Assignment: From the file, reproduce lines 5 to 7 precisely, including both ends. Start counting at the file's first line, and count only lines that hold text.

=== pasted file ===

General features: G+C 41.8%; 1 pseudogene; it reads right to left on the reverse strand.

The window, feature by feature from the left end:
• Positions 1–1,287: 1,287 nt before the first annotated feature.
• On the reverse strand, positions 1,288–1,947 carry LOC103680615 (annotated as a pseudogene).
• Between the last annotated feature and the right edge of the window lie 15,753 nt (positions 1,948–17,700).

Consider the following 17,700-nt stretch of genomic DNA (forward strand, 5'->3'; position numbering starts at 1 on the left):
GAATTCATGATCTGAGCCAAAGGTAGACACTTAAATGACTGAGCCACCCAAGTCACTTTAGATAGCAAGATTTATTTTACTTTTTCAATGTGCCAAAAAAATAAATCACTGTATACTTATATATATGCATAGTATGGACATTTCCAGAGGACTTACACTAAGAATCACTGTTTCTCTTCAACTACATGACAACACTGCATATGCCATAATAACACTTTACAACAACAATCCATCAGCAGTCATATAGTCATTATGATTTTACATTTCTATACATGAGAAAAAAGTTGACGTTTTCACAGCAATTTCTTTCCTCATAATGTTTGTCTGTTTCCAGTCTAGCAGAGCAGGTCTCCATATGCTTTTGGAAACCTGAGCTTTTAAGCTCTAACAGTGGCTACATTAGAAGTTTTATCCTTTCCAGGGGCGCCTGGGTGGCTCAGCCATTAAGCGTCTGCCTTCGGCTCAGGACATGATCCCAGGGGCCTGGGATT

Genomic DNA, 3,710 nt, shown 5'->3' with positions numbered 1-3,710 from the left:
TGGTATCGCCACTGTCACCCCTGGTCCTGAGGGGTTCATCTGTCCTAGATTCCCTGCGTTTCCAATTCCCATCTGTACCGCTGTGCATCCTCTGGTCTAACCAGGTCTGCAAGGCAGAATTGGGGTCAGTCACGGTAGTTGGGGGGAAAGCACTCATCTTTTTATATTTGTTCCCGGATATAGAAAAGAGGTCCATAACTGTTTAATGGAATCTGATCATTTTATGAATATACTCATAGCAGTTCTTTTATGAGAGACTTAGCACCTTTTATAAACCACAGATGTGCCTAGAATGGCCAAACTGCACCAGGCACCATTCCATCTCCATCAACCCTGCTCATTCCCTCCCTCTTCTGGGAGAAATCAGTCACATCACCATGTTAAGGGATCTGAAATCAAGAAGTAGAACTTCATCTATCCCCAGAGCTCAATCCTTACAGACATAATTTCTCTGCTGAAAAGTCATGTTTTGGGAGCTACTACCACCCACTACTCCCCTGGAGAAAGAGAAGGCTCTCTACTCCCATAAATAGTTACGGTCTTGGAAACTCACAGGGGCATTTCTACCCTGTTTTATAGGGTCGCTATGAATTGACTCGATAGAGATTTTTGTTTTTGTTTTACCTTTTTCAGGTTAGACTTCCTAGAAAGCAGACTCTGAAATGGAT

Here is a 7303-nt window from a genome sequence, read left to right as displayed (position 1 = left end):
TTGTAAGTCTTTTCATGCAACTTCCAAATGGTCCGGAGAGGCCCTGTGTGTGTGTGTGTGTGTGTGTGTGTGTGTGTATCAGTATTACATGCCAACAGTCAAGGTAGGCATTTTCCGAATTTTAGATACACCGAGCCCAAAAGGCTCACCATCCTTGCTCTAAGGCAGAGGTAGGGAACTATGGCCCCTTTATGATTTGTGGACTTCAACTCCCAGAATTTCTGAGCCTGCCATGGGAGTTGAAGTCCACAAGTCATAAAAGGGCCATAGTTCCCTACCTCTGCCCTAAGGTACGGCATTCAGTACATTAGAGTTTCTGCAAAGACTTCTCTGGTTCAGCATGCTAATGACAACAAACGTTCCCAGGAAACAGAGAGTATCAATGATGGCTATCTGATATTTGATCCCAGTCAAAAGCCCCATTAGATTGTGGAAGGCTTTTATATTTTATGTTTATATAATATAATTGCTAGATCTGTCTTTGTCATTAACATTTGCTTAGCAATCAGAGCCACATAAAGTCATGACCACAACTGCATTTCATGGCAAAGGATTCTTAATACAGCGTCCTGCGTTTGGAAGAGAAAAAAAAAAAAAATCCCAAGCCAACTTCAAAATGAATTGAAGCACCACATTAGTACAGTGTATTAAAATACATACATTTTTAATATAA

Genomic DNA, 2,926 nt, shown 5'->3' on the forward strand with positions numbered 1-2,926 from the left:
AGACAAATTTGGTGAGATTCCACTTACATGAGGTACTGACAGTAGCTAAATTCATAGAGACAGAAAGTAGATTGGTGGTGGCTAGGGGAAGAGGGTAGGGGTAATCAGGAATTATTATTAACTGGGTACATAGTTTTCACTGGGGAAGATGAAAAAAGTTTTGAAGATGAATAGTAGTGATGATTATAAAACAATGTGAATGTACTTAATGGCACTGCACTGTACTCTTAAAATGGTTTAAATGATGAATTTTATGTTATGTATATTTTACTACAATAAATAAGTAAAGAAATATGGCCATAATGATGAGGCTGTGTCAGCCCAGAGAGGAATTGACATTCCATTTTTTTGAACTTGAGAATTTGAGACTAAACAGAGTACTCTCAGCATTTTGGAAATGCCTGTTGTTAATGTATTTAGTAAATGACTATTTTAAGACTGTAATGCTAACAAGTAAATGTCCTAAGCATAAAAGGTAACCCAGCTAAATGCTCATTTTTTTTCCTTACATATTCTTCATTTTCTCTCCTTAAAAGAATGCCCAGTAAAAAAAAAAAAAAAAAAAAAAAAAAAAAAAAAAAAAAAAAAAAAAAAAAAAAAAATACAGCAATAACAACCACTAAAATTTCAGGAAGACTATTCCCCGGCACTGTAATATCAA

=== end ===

• Between the last annotated feature and the right edge of the window lie 15,753 nt (positions 1,948–17,700).

Consider the following 17,700-nt stretch of genomic DNA (forward strand, 5'->3'; position numbering starts at 1 on the left):
GAATTCATGATCTGAGCCAAAGGTAGACACTTAAATGACTGAGCCACCCAAGTCACTTTAGATAGCAAGATTTATTTTACTTTTTCAATGTGCCAAAAAAATAAATCACTGTATACTTATATATATGCATAGTATGGACATTTCCAGAGGACTTACACTAAGAATCACTGTTTCTCTTCAACTACATGACAACACTGCATATGCCATAATAACACTTTACAACAACAATCCATCAGCAGTCATATAGTCATTATGATTTTACATTTCTATACATGAGAAAAAAGTTGACGTTTTCACAGCAATTTCTTTCCTCATAATGTTTGTCTGTTTCCAGTCTAGCAGAGCAGGTCTCCATATGCTTTTGGAAACCTGAGCTTTTAAGCTCTAACAGTGGCTACATTAGAAGTTTTATCCTTTCCAGGGGCGCCTGGGTGGCTCAGCCATTAAGCGTCTGCCTTCGGCTCAGGACATGATCCCAGGGGCCTGGGATT